“…I would argue that marriage is a creation ordinance, not a church ordinance. I’m not sure that ministers of the gospel should be involved in the legal matters of weddings at all. I rather like the practices that have developed in France (though I admit that they developed for all the wrong reasons). There, every marriage must be officiated by a state functionary. Christians will then have a further service/ceremony/celebration, invoking the blessing of God and restating vows before a larger circle of family and friends, brothers and sisters in Christ. Similarly, Christians seeking to be married may well undergo pre-marital counseling offered by the church. But the legal act of the wedding is performed exclusively by the state. That is one way of making clear that marriage is not a distinctively Christian ordinance (though it has special significance for Christians, including typological significance calling to mind the union of Christ and the church) ; it is for a man/woman pair everywhere, converted or not, Christian or not—truly a creation ordinance. Ideally, of course, the state should adopt the same standards for marriage and divorce as those demanded by Scripture. But where that is not so—whether by sanctioning marriages after prohibited divorces, or by sanctioning marriages between persons of the same sex, or whatever—Christians will be the first to insist that because we take our cues and mandates from Scripture, our own standards for what will pass for an acceptable marriage will not necessarily be those of the state. So our own members will observe the biblical standards, regardless of what the state permits. The tensions we feel on these occasions arise from one of the most obvious truths in the New Testament: we live in the period of inaugurated eschatology, in the period between the “already” and the “not yet. ” As a result we have two citizenships. We owe allegiance to “Caesar, ” to our country in this world, and we owe allegiance to the kingdom of God. But where the two allegiances conflict, we must obey God rather than human beings. In this light, and remembering the history of marriage in the Western world, ministers of the gospel who perform marriages (as I do) better remember that when they do so, they are not performing a sacrament, or making a marriage union more holy; they are functioning as officials of the state, licensed by them. They are discharging their duties as citizens of an earthly kingdom. Then, in the larger service in which the wedding is performed, they may also be discharging their duties as Christian ministers—assigning to marriage a much higher value than the state does, drawing attention to Christian obligations for husbands and wives, reminding all present of the wonderful typological connection between Christ and the church, and so forth. In France, all of these Christian duties are separated from the legal marriage vows themselves; here, they are integrated (in church weddings) precisely because the minister is serving both as a minister of the gospel and as a minister of the state. It is this intertwining of church-based and state-based obligations that makes some of these matters of divorce and remarriage so difficult. One of the purposes of the ecclesiastical court is to sort out the hard cases.” Read the complete document.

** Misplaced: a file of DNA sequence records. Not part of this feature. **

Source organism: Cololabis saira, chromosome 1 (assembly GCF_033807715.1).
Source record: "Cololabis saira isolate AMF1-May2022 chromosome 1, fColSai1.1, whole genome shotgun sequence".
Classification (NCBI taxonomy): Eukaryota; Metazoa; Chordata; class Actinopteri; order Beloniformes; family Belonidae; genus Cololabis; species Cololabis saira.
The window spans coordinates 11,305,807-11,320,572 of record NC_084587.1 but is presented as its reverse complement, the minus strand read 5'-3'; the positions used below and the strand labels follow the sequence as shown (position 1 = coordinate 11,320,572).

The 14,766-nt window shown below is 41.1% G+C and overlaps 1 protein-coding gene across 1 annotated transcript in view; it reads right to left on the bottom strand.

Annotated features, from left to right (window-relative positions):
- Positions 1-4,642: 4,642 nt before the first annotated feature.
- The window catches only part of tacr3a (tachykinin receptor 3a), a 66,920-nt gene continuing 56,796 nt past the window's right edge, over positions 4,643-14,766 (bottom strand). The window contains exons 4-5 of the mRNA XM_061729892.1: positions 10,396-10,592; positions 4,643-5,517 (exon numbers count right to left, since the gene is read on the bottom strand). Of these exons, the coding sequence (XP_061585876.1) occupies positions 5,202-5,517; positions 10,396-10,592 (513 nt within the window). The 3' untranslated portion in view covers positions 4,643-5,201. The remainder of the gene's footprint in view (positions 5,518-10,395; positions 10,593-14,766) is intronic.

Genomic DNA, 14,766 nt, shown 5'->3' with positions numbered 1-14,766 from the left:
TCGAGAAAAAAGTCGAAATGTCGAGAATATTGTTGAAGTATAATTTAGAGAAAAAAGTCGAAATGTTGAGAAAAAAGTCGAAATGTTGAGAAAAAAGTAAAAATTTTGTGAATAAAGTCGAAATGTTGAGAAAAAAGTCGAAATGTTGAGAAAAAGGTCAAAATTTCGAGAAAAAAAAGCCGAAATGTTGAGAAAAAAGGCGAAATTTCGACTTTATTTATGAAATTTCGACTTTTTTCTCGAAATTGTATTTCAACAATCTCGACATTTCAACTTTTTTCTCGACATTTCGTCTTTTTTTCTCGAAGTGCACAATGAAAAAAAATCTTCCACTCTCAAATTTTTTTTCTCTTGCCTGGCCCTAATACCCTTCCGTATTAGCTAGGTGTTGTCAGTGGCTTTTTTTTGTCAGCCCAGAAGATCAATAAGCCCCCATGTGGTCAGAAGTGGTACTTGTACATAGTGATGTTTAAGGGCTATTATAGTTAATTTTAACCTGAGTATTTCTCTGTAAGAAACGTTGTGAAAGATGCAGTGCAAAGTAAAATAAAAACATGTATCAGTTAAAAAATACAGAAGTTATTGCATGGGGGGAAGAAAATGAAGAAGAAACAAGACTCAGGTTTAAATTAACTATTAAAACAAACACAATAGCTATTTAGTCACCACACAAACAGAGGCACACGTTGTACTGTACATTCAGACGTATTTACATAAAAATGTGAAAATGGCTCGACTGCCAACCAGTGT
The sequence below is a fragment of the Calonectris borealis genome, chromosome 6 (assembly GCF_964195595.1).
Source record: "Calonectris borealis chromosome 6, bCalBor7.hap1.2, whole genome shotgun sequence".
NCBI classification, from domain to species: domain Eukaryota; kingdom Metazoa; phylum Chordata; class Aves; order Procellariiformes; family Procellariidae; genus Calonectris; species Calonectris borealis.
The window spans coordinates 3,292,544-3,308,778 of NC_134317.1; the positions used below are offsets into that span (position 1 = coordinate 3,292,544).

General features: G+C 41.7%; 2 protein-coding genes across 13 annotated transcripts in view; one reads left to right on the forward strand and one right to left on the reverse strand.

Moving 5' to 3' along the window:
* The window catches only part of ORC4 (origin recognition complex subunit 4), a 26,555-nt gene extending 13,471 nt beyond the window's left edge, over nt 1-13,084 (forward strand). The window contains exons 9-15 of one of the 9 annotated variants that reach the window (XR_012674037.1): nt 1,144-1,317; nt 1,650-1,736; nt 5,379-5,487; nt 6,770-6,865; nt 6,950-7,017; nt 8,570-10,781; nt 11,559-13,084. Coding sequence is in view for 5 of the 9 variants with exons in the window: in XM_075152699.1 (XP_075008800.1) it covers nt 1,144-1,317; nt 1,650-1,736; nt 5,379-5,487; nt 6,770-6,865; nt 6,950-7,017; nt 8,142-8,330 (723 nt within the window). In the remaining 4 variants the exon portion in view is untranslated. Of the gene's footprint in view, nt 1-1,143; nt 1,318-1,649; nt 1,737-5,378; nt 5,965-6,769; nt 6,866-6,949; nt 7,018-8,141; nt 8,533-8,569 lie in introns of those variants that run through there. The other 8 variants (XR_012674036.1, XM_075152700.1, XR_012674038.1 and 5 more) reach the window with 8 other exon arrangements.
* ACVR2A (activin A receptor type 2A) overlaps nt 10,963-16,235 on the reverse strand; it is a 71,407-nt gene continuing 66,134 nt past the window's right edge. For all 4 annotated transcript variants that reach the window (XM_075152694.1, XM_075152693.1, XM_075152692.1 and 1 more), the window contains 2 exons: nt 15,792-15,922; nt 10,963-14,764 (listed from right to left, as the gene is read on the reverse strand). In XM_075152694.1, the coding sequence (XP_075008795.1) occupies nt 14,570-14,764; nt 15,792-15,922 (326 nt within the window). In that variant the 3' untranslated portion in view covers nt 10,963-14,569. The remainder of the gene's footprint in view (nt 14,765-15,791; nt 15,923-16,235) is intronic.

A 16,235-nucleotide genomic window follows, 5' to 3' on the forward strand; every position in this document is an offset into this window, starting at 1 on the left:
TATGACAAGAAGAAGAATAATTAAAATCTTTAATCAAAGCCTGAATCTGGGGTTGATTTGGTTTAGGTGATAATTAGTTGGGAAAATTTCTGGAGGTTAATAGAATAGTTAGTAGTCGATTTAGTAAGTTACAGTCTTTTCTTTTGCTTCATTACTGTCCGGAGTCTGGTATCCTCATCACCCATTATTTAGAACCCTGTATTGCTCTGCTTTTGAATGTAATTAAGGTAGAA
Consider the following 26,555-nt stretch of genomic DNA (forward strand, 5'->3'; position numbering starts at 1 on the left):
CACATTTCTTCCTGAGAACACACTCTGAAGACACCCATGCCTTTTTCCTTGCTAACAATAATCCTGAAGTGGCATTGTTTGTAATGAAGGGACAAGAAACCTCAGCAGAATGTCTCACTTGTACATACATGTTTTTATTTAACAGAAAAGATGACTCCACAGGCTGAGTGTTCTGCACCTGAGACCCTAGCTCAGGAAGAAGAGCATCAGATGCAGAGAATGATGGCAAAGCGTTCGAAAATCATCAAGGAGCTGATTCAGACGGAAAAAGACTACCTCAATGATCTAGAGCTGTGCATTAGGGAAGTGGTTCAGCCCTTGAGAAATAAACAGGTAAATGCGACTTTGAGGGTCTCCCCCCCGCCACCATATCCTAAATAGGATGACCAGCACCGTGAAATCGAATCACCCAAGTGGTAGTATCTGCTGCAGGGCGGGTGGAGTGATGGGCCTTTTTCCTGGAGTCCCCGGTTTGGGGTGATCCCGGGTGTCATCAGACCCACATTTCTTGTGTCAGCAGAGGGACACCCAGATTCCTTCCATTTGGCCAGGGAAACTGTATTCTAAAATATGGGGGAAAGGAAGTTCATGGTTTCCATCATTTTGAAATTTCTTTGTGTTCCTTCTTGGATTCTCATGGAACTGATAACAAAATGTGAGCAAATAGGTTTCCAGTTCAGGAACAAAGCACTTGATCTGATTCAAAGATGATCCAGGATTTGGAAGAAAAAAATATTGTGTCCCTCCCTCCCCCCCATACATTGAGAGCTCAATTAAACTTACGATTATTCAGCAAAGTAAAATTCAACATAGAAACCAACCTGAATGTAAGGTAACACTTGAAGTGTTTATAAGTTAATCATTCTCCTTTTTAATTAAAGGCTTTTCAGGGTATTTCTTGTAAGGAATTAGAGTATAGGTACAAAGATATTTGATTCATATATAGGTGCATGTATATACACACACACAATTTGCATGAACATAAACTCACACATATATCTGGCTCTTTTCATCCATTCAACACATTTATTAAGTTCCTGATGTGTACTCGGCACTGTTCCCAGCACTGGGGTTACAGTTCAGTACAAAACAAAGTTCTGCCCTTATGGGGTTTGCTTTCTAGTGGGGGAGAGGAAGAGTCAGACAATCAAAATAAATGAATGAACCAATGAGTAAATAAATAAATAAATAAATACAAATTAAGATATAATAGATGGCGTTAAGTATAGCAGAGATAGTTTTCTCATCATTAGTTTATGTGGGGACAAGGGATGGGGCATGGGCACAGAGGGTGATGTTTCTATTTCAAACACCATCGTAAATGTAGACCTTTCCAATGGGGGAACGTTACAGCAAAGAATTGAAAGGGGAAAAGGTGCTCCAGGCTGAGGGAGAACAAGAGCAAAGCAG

About our publisher: Maurice “Moe” Bergeron
At the present time Moe serves on the pastoral team of Sovereign Grace Fellowship located in Boscawen, New Hampshire. For fourteen years he served as pastor for Sovereign Grace Fellowship in Salem, NH. He has also enjoyed speaking engagements at numerous churches and conference venues in the North East United States and the Virgin Islands.
On the Internet front our brother did establish Piper’s Notes in 1995 which for many years had served as the foundation for the sermon library for Dr. John Piper and Desiring God. For a brief history of Moe’s relationship to John Piper and Desiring God open to this blog page at Desiring God.